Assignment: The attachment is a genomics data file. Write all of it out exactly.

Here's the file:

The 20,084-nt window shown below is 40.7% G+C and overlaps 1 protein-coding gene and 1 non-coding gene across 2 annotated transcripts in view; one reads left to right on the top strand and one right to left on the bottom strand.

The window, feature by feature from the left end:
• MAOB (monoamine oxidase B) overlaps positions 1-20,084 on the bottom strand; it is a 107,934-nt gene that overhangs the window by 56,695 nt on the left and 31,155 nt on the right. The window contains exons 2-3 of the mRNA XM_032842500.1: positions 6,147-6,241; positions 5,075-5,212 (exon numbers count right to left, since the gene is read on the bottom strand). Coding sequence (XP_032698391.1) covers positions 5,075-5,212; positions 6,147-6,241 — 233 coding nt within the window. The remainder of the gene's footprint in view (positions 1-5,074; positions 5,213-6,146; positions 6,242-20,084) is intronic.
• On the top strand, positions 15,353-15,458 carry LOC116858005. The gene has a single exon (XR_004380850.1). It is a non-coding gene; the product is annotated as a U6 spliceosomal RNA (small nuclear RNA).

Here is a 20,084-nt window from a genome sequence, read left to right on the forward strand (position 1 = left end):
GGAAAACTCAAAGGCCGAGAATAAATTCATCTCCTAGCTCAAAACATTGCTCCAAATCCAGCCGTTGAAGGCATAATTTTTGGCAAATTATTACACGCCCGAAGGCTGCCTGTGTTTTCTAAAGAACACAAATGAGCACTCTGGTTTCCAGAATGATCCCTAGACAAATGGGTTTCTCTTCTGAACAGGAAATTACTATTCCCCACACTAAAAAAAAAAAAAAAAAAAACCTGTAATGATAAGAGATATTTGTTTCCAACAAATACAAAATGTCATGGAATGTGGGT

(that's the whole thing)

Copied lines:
The 20,084-nt window shown below is 40.7% G+C and overlaps 1 protein-coding gene and 1 non-coding gene across 2 annotated transcripts in view; one reads left to right on the top strand and one right to left on the bottom strand.

The window, feature by feature from the left end:
• MAOB (monoamine oxidase B) overlaps positions 1-20,084 on the bottom strand; it is a 107,934-nt gene that overhangs the window by 56,695 nt on the left and 31,155 nt on the right. The window contains exons 2-3 of the mRNA XM_032842500.1: positions 6,147-6,241; positions 5,075-5,212 (exon numbers count right to left, since the gene is read on the bottom strand). Coding sequence (XP_032698391.1) covers positions 5,075-5,212; positions 6,147-6,241 — 233 coding nt within the window. The remainder of the gene's footprint in view (positions 1-5,074; positions 5,213-6,146; positions 6,242-20,084) is intronic.
• On the top strand, positions 15,353-15,458 carry LOC116858005. The gene has a single exon (XR_004380850.1). It is a non-coding gene; the product is annotated as a U6 spliceosomal RNA (small nuclear RNA).

Here is a 20,084-nt window from a genome sequence, read left to right on the forward strand (position 1 = left end):
GGAAAACTCAAAGGCCGAGAATAAATTCATCTCCTAGCTCAAAACATTGCTCCAAATCCAGCCGTTGAAGGCATAATTTTTGGCAAATTATTACACGCCCGAAGGCTGCCTGTGTTTTCTAAAGAACACAAATGAGCACTCTGGTTTCCAGAATGATCCCTAGACAAATGGGTTTCTCTTCTGAACAGGAAATTACTATTCCCCACACTAAAAAAAAAAAAAAAAAAAACCTGTAATGATAAGAGATATTTGTTTCCAACAAATACAAAATGTCATGGAATGTGGGT